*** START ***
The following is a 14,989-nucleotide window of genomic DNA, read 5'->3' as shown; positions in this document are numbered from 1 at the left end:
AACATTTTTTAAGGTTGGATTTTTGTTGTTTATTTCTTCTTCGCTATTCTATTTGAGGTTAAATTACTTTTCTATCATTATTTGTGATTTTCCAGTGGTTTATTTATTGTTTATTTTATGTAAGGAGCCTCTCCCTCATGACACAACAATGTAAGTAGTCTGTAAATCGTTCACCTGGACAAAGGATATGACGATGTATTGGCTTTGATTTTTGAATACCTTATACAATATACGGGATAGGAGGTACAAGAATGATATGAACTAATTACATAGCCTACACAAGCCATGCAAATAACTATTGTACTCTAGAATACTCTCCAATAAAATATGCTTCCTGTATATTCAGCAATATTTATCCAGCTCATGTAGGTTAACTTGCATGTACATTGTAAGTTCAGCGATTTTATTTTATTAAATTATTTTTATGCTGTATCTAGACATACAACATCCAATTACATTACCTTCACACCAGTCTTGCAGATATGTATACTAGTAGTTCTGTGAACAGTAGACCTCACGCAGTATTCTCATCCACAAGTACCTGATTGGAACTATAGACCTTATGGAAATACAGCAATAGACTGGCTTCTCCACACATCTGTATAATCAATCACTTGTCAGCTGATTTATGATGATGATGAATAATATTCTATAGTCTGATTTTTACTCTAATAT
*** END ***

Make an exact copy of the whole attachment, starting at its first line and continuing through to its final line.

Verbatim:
The following is a 14,989-nucleotide window of genomic DNA, read 5'->3' as shown; positions in this document are numbered from 1 at the left end:
AACATTTTTTAAGGTTGGATTTTTGTTGTTTATTTCTTCTTCGCTATTCTATTTGAGGTTAAATTACTTTTCTATCATTATTTGTGATTTTCCAGTGGTTTATTTATTGTTTATTTTATGTAAGGAGCCTCTCCCTCATGACACAACAATGTAAGTAGTCTGTAAATCGTTCACCTGGACAAAGGATATGACGATGTATTGGCTTTGATTTTTGAATACCTTATACAATATACGGGATAGGAGGTACAAGAATGATATGAACTAATTACATAGCCTACACAAGCCATGCAAATAACTATTGTACTCTAGAATACTCTCCAATAAAATATGCTTCCTGTATATTCAGCAATATTTATCCAGCTCATGTAGGTTAACTTGCATGTACATTGTAAGTTCAGCGATTTTATTTTATTAAATTATTTTTATGCTGTATCTAGACATACAACATCCAATTACATTACCTTCACACCAGTCTTGCAGATATGTATACTAGTAGTTCTGTGAACAGTAGACCTCACGCAGTATTCTCATCCACAAGTACCTGATTGGAACTATAGACCTTATGGAAATACAGCAATAGACTGGCTTCTCCACACATCTGTATAATCAATCACTTGTCAGCTGATTTATGATGATGATGAATAATATTCTATAGTCTGATTTTTACTCTAATAT